All four selected departments lacked quality assurance processes for ensuring their IT budgets were informed by reliable cost information. Specifically, the selected departments did not have IT capital planning processes for (1) ensuring government labor costs have been accurately reported, (2) aligning contract costs with IT investments, and (3) utilizing budget object class data to capture all IT programs. This resulted in billions of dollars in requested IT expenditures without departments having comprehensive information to support those requests, and nearly $4.6 billion in IT contract spending that was not explicitly aligned with investments in selected departments' IT portfolios. This was due to a lack of processes for periodically reviewing data quality and estimation methods for government labor estimates, as well as a lack of mechanisms to cross-walk IT spending data in their procurement and accounting systems with investment data in their IT portfolio management systems. In August 2017, OMB developed a new approach of using a standard set of categories to group IT spending that, if properly implemented, has the potential to provide departments and CIOs enhanced visibility into IT costs across the portfolio. Nevertheless, until departments establish processes for assessing or otherwise ensuring the quality of relevant IT cost data used to inform their IT budgets, department CIOs will have less assurance that their budget includes appropriate and comprehensive estimates of IT resources.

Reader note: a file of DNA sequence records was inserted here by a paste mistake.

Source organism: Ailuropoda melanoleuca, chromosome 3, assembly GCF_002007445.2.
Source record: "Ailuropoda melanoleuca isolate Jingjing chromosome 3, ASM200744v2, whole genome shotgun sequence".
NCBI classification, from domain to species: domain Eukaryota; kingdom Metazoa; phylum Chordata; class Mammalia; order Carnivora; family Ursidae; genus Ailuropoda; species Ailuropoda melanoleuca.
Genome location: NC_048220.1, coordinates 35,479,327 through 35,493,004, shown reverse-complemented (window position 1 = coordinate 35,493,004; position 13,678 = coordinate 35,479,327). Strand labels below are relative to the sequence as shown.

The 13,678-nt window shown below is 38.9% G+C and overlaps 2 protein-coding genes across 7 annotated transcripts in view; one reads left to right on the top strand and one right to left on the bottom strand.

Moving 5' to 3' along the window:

Why GAO Did This Study

In December 2014, Congress enacted FITARA, which was intended to improve covered agencies' acquisitions of IT. FITARA also provided an opportunity to strengthen the authority of CIOs to provide needed direction and oversight of agencies' IT budgets.

GAO was asked to review whether CIOs' IT budgeting practices are consistent with FITARA and OMB's implementing guidance. This report addresses the extent to which selected federal agencies (1) established policies and procedures that address IT budgeting requirements, (2) could demonstrate that they had developed fiscal year 2017 IT budgets for sampled investments consistent with FITARA and OMB guidance, and (3) implemented processes to ensure that annual IT budgets are informed by reliable cost information.

GAO selected four departments to review. These departments had the two highest and the two lowest average initial selfassessments scores of compliance with OMB's FITARA guidance, as well as a fiscal year 2017 IT budget of at least $1 billion. Within each of the departments, GAO also selected the component agencies with the largest fiscal year 2017 IT budget. For each selected department and component agency, GAO reviewed relevant IT budget policies and procedures, analyzed a sample of major and non-major investment proposals against key OMB requirements, and determined whether selected departments captured government labor costs, among other things.

What GAO Recommends

GAO is making 43 recommendations to the eight selected departments and component agencies to address gaps in their IT budgeting policies and procedures, demonstrate implementation of OMB requirements, and establish procedures to ensure IT budgets are informed by reliable cost information. HHS, the Centers for Medicare and Medicaid Services, DOJ, the Federal Bureau of Investigation, and the Internal Revenue Service agreed with our recommendations. DOE partially agreed with one recommendation and agreed with the other recommendations made to it, as well as with the recommendations made to its component agency—the National Nuclear Security Administration. Treasury neither agreed nor disagreed with the recommendations.

For more information, contact Carol C. Harris at (202) 512-4456 or harriscc@gao.gov.